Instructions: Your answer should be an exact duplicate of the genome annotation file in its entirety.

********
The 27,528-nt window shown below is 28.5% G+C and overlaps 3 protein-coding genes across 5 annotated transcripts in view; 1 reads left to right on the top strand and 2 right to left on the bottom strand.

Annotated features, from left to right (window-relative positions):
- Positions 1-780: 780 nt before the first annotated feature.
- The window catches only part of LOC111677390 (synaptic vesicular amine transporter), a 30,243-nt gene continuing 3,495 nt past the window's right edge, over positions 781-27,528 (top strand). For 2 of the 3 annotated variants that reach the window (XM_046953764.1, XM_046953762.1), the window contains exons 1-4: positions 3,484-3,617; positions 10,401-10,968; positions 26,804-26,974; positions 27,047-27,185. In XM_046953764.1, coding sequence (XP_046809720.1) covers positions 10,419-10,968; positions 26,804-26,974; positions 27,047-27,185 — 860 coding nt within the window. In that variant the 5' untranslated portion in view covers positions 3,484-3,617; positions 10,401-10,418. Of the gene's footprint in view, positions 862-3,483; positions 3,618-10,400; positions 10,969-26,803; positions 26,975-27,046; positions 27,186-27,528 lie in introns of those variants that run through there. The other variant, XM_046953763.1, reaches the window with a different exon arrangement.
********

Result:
The 27,528-nt window shown below is 28.5% G+C and overlaps 3 protein-coding genes across 5 annotated transcripts in view; 1 reads left to right on the top strand and 2 right to left on the bottom strand.

Annotated features, from left to right (window-relative positions):
- Positions 1-780: 780 nt before the first annotated feature.
- The window catches only part of LOC111677390 (synaptic vesicular amine transporter), a 30,243-nt gene continuing 3,495 nt past the window's right edge, over positions 781-27,528 (top strand). For 2 of the 3 annotated variants that reach the window (XM_046953764.1, XM_046953762.1), the window contains exons 1-4: positions 3,484-3,617; positions 10,401-10,968; positions 26,804-26,974; positions 27,047-27,185. In XM_046953764.1, coding sequence (XP_046809720.1) covers positions 10,419-10,968; positions 26,804-26,974; positions 27,047-27,185 — 860 coding nt within the window. In that variant the 5' untranslated portion in view covers positions 3,484-3,617; positions 10,401-10,418. Of the gene's footprint in view, positions 862-3,483; positions 3,618-10,400; positions 10,969-26,803; positions 26,975-27,046; positions 27,186-27,528 lie in introns of those variants that run through there. The other variant, XM_046953763.1, reaches the window with a different exon arrangement.